Saturday, January 20, 2018

Guest Author Janet Kellough

by Vicki Delany

I am delighted to welcome back my friend and neighbour Janet Kellough to Type M. She's got a fascinating new venture to tell us about. 


I became a crime writer by accident - I had a story that just begged to be told as a mystery. I had never written a mystery novel before, so it was with a great deal of trepidation that I first began to write. The result was On the Head of a Pin, the first book in The Thaddeus Lewis Mystery Series. I wasn’t too alarmed when I was asked to take a crack at a second book, because I had discovered a very interesting thing – the basic structure of a mystery plot is a wonderful skeleton to hang almost anything on. (Yes, puns intended.)

The Thaddeus Lewis books are full of mid-19th century Canadian history. I know, it’s a topic that makes most people roll their eyes. But hey – throw in a murder or two, have your sympathetic hero solve the puzzle, bring the story to an end in a satisfying manner, and presto chango you can actually get people to read history! I’m not the only one who has realized this. There are whole series built around things like cooking, Christmas, bird-watching, archaeology - subjects that obviously fascinate the writer and that she wants to tell you something about. It’s frequently fascinating stuff, but it’s the need to find out whodunit that keeps you reading.

My latest book The Bathwater Conspiracy is different from anything I’ve written before. It’s speculative fiction, the story set in an imagined “what if” place where it would have been all too easy to just make stuff up. I could have invented alien races, given my protagonist super-powers, created technology that would solve everything in the flash of a computer chip. But I didn’t want to write that. I wanted a story that had its feet planted firmly in a credible scenario. And in the same way that the Thaddeus Lewis books draw their fictional plots from real, documented history, real scientific principles are woven into the plot of The Bathwater Conspiracy.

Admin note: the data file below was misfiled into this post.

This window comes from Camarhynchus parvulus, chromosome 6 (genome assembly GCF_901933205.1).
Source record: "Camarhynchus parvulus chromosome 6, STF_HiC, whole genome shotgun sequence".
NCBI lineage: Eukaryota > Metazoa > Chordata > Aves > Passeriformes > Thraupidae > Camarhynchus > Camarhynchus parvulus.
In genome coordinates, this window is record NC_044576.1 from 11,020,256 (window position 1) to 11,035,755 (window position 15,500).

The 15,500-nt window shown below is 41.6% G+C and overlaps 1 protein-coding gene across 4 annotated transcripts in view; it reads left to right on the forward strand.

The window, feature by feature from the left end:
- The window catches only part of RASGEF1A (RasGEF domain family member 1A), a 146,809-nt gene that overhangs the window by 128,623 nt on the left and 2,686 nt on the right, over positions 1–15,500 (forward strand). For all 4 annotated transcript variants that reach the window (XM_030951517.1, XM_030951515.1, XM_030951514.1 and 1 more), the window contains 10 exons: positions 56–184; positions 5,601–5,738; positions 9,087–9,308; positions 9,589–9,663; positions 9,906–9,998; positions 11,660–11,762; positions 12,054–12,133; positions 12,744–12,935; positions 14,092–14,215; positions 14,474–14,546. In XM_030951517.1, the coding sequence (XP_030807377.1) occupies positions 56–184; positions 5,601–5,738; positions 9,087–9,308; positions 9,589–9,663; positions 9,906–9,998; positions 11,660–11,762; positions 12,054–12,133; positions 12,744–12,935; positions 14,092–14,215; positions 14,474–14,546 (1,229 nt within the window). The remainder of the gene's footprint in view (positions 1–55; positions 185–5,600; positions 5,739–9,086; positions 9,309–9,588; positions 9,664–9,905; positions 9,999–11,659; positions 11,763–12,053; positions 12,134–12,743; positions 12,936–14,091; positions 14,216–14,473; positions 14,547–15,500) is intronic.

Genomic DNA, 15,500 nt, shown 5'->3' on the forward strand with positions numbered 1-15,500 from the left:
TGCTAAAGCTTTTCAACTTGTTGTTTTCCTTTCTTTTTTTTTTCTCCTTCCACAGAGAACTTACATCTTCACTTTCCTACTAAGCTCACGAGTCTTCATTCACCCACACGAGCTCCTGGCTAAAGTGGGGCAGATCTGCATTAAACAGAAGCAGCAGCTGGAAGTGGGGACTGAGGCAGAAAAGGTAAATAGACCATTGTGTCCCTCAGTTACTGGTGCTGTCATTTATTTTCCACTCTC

I figure the best science fiction holds a mirror to present day society, and I had some things I wanted to talk about – things like bioethics, gender, religion  - so for me, it was a no-brainer. I turned again to that wonderful mystery structure that lays out the premise and then invites the reader to consider all plausible explanations within the framework of the setting.

Right up front, there’s a dead body and a puzzle and a cop who wants to know what’s going on. Because the story is set in a mythical future, I can present possibilities that don’t exist in our own world – unusual suspects, unfamiliar settings, unique plot twists. But because it’s a mystery, familiar motives like ambition, lust and jealousy find a very comfortable place in the story. And as long as I keep the plot consistent with the world I’ve created, the mystery structure will spin merrily away, driving the plot forward and offering the astute reader an opportunity to solve the puzzle before the protagonist does.

So should you file The Bathwater Conspiracy under Science Fiction or under Mystery? As much as I dislike the North American habit of labeling books by genre, I have to admit that it’s a complete mash-up – a speculative fiction/mystery/police procedural/post-apocalyptic thriller. But at the very core of it that lovely mystery skeleton holds everything together and keeps you reading until you find out “whodunit”.

Janet Kellough is the author of The Thaddeus Lewis Mystery Series and the stand-alone novels The Palace of the Moon and The Pear Shaped Woman. Her newest novel The Bathwater Conspiracy was released this month by EDGE Science Fiction and Fantasy Publishing.

1 comment:

Rick Blechta said...

Janet, thanks for gracing our blog once again with your presence. Break a leg with the new book!